Memorial Art Gallery (MAG) Logo

 The Surreal Visions of Josephine Tota

July 15–September 9, 2018


The Memorial Art Gallery of the University of Rochester (MAG) is pleased to announce The Surreal Visions of Josephine Tota. The exhibition will be on view at MAG from July 15 through September 9, 2018. With this exhibition and its accompanying catalog, The Memorial Art Gallery forges new territory in the introduction and exploration of a little-known and unconventional artist of significant talent.

Josephine Tota (1910–1996) was a seamstress and amateur artist who lived a conventional life among the Italian immigrant community in Rochester, New York. In her seventies, she spent countless hours painting in the privacy of her home, where she imbued over 90 small jewel-like paintings with the richness of her strange imagination. Themes of metamorphosis, family bonds, physical pain, human frailty, the natural world, loss, and tragedy dominate Tota’s obsessive and otherworldly depictions. Despite her relative isolation in producing this body of work, Tota was profoundly influenced by years of amateur art classes at MAG’s community art school, the Creative Workshop, and her personal interest in medieval and modern art.

It is this powerful body of work—dozens of intense paintings in egg tempera and gilding on board, completed at the end of her life—that The Surreal Visions of Josephine Tota explores and advocates for inclusion into the canon of self-taught, visionary art. "Unusual paintings like these," writes Curator in Charge/Curator of American Art Jessica Marten, "near death-defying expressions of a little-known artist's interior world, with incisive inquiries into womanhood, age, and power, rarely find their way inside an art museum's walls." Surreal Visions explores the "audacious and radical voice" of a singular artist almost lost to history and challenges our commonly held assumptions about female artists working outside the mainstream.

MAG is proud to offer this scholarly examination in recognition of the quality of Tota’s work and the importance of her story. Because of the power of her paintings, their rich connection with her personal narrative, and her magical transformation of centuries of art-historical sources into an idiosyncratic style, Tota deserves careful review. In a broader sense, the exhibition and catalog explore currents within the American experience primed for deeper art historical inquiry, such as the structural failure of the insider/outsider duality, the far-reaching legacy of Surrealism, the marginalization of female visionary artists, and the relationship between age and creative agency.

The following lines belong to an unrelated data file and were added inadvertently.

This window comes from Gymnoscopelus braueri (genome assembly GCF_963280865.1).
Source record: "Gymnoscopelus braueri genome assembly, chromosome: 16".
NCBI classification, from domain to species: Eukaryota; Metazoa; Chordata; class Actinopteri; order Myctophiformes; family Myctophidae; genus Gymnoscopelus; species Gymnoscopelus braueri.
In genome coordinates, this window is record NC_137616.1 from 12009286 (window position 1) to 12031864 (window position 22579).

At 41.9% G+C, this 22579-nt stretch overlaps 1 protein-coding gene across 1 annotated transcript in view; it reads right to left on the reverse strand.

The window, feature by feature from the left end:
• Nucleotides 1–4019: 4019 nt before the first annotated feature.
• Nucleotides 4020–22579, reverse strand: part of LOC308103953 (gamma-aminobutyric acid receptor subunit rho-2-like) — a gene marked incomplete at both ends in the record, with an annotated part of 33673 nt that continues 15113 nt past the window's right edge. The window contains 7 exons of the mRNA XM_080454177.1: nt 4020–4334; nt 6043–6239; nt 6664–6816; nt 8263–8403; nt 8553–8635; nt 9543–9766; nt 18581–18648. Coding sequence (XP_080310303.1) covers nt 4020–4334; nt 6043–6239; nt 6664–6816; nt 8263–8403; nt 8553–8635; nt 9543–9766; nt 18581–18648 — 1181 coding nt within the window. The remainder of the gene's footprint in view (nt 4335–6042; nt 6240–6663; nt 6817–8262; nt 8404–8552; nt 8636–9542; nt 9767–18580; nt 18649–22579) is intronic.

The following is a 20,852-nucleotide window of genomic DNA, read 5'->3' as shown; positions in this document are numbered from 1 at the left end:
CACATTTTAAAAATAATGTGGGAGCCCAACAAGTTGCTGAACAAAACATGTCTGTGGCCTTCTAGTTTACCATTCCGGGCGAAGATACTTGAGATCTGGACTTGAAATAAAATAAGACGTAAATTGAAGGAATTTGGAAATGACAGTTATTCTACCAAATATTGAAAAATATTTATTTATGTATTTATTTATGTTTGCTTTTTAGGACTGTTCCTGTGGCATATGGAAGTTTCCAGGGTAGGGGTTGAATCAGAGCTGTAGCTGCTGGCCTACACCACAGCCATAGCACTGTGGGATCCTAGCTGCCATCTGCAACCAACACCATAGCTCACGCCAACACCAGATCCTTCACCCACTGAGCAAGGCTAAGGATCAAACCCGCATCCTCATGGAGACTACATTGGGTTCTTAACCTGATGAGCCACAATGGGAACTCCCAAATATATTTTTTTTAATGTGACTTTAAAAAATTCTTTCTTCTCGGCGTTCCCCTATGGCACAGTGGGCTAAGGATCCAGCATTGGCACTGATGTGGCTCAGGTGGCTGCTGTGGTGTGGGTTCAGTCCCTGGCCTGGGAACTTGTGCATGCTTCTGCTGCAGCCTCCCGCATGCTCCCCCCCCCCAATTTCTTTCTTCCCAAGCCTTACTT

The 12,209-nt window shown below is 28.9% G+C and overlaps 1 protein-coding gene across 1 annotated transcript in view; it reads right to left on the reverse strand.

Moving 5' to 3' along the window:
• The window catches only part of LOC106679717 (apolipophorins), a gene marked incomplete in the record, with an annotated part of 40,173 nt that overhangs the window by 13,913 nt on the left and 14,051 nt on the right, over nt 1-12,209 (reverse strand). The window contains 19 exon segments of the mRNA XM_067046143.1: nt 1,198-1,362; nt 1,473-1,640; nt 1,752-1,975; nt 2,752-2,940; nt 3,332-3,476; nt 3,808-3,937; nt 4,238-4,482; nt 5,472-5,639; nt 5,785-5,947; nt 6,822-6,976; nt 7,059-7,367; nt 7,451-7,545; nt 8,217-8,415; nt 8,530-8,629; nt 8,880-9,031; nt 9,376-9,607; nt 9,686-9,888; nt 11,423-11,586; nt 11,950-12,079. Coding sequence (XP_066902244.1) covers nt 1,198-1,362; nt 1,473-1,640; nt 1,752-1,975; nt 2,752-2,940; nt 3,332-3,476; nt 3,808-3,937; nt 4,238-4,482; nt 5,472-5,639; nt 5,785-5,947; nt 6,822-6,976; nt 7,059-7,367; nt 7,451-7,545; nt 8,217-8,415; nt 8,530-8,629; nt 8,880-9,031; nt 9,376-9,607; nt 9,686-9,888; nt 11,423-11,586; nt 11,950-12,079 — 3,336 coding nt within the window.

The Surreal Visions of Josephine Tota features over 90 paintings created by Josephine Tota; 14 from the collection of the Memorial Art Gallery, many never-before-seen paintings on loan from family and friends, and a small selection of ceramics and textiles. A fully illustrated catalog of the artist’s late paintings published by RIT Press will accompany the exhibition and will feature essays by Jessica Marten and Janet Catherine Berlo, University of Rochester Professor, Art History/Visual and Cultural Studies. After it premieres at the Memorial Art Gallery, additional venues will be arranged by International Arts & Artists.

About The Artist

Josephine Tota (1910–1996) was a seamstress and amateur artist who lived a conventional life among the Italian immigrant community in Rochester, New York. Her awakening to intensely personal subject matter and her discovery of the medium of egg tempera in her early seventies allowed Tota to tap into the stream of her extraordinary creative energy. Over the course of a decade, she channeled her dreams and a lifetime of memories into harrowing, self-referential images. Painting in the privacy of her home, she imbued over 90 small jewel-like paintings with the richness of her strange imagination.

Tota condensed myriad art-historical and popular culture sources—medieval illuminated manuscripts, early Renaissance panel paintings, the work of Surrealist icons Frida Kahlo and Salvador Dalí, fairy tales, and children’s book illustrations —into private images of startling immediacy and timelessness. In 1990, an exhibition in the Creative Workshop’s faculty and student exhibit space,which included over twenty of her late paintings and a small group of ceramic figures and masks, was the only time Tota’s late paintings were exhibited during her lifetime. The paintings were not available for sale; almost everything remained in the artist’s possession until her death.

About The Memorial Art Gallery

The Memorial Art Gallery showcases visual art from antiquity to the present day, including an outdoor public Centennial Sculpture Park. In addition to its permanent collection, MAG offers a year-round schedule of special exhibitions, lectures, concerts, tours, after-hours social events, and family activities.

Hours: Wednesday–Sunday 11 am to 5 pm, and until 9 pm on Thursdays and First Fridays. Closed Mondays and Tuesdays.

Admission: $15; senior citizens, $12; college students with ID and children 6–18, $6.  Always free to members, University of Rochester faculty/staff and students, and children 5 and under. Half-price general admission Thursdays from 5–9 pm is made possible in part by Monroe County. For more information, call 585.276.8900 or visit                      

# # #